Dr. Rozell trained without the use of a specialty table and also operates at another facility that doesn't have a specialized surface, so he's comfortable executing the posterior approach. He believes surgeons should ultimately be experts in both techniques because they might have to switch from one to the other mid-procedure if they encounter difficult anatomy or run into issues while attempting their preferred method. Besides, he says, "any surgical approach done well can have good results."

Impact on recoveries

EXPERT OPINION R. Michael Meneghini, MD (center), believes factors other than surgical technique impact if patients will be ready for discharge soon after surgery.  |  R. Michael Meneghini

Dr. Pincus emphasizes that minimally invasive surgery is not defined by the location and length of the incision. "The pandemic has been a natural experiment of this notion with hospitals having fewer inpatient beds for hip arthroplasty patients," he says. "As a result, we're now seeing patients go home the day of surgery, irrespective of the approach performed."

Being able to prepare patients for same-day discharge after hip replacement depends on three important factors, according to Dr. Pincus: patient selection and expectations; anesthesia and pain control methods; and the skill of the patient care team. He believes the technique that's used doesn't impact how quickly patients recover as much as some surgeons and health systems claim.

Dr. Meneghini agrees. "Recovery from hip replacements is dictated more by post-op physical therapy and effective post-op pain management that allows for early ambulation," he says. "It has little to do with surgical approach. We sit around arguing about which approach is best, but in the end it doesn't matter. They're just different."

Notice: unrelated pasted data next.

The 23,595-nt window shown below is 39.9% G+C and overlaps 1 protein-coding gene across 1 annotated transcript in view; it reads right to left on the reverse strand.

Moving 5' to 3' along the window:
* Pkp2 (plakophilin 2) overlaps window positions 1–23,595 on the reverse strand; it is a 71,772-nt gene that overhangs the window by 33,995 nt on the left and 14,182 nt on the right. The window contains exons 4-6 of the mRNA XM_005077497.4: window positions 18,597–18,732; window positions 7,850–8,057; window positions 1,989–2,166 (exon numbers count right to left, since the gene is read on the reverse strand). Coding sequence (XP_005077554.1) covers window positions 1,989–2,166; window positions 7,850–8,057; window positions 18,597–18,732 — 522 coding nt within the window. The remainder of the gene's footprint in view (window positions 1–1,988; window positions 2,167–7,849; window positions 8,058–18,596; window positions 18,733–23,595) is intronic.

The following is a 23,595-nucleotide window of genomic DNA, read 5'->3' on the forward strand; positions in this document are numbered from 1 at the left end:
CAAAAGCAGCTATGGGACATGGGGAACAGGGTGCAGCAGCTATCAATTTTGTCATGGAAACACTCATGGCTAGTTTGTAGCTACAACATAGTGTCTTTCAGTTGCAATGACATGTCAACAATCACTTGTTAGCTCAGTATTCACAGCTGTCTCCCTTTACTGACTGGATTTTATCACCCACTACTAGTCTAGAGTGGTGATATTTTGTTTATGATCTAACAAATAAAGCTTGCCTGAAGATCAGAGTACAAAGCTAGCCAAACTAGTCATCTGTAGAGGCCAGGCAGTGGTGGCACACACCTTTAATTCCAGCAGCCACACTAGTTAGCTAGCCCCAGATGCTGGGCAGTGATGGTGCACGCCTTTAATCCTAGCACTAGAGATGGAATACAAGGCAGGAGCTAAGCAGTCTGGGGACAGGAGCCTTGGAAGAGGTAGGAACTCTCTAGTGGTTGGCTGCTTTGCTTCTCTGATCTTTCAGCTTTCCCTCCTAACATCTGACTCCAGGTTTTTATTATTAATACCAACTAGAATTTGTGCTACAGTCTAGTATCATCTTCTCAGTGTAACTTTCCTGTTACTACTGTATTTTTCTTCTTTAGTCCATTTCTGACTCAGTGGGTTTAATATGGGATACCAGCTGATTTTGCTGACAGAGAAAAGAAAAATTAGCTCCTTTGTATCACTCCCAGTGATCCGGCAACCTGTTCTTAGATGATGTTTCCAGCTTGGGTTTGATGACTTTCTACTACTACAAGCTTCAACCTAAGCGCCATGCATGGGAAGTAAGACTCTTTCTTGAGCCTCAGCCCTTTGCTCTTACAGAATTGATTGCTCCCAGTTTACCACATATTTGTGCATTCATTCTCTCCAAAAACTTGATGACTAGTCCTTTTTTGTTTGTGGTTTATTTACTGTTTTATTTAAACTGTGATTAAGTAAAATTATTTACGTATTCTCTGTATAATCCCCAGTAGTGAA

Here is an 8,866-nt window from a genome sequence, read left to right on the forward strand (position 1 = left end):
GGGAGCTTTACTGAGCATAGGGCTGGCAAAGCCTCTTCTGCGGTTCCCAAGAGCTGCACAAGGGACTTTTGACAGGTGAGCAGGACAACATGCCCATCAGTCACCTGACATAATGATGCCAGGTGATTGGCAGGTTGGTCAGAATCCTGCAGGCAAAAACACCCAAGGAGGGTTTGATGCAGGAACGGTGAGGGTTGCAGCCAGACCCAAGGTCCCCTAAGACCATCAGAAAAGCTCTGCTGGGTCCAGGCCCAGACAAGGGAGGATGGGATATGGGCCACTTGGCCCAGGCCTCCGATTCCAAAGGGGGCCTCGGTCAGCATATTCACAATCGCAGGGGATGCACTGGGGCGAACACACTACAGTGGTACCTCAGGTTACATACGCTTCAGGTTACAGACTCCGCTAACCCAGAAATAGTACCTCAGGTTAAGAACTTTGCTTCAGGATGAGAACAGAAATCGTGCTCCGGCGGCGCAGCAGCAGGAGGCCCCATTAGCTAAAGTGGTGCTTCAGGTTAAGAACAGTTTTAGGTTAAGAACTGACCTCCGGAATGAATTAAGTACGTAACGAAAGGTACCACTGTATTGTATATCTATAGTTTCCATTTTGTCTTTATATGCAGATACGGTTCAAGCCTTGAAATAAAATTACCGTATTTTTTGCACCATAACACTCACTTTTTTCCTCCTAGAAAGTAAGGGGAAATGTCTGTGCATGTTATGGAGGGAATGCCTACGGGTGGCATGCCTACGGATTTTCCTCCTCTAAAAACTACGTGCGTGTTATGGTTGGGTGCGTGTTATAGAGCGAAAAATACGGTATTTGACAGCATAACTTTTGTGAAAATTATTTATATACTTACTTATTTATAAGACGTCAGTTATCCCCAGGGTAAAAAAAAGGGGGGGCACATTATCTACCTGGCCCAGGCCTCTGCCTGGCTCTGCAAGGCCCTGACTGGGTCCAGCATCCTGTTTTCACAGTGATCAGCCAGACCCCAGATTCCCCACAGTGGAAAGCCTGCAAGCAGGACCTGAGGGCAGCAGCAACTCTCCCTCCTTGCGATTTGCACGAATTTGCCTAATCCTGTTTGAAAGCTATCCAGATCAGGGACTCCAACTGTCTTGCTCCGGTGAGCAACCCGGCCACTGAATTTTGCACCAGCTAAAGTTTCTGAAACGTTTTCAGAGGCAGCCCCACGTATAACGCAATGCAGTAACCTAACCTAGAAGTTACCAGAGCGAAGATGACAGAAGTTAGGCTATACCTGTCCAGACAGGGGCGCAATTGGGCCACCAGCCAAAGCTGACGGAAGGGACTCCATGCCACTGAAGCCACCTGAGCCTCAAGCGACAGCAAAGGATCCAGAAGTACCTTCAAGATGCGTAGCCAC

At Dr. Pincus's hospital, surgeons perform the highest volume of hip replacements in Canada and utilize both approaches. More than 90% of the patients, including those who undergo complex cases, are discharged on post-op day one, regardless of the approach used.

"This doesn't mean patients won't recover faster and do more physically sooner and with less pain following the abductor-sparing direct anterior approach," says Dr. Pincus. "It simply means whether patients can be discharged early is not significantly related to the technique used during surgery.

"Despite all our work on this topic, I still believe the choice of surgeon is much more important than the choice of approach. However, other surgeons will have different ideas about which approach they think is best, and they'll also be right."

The debate continues. OSM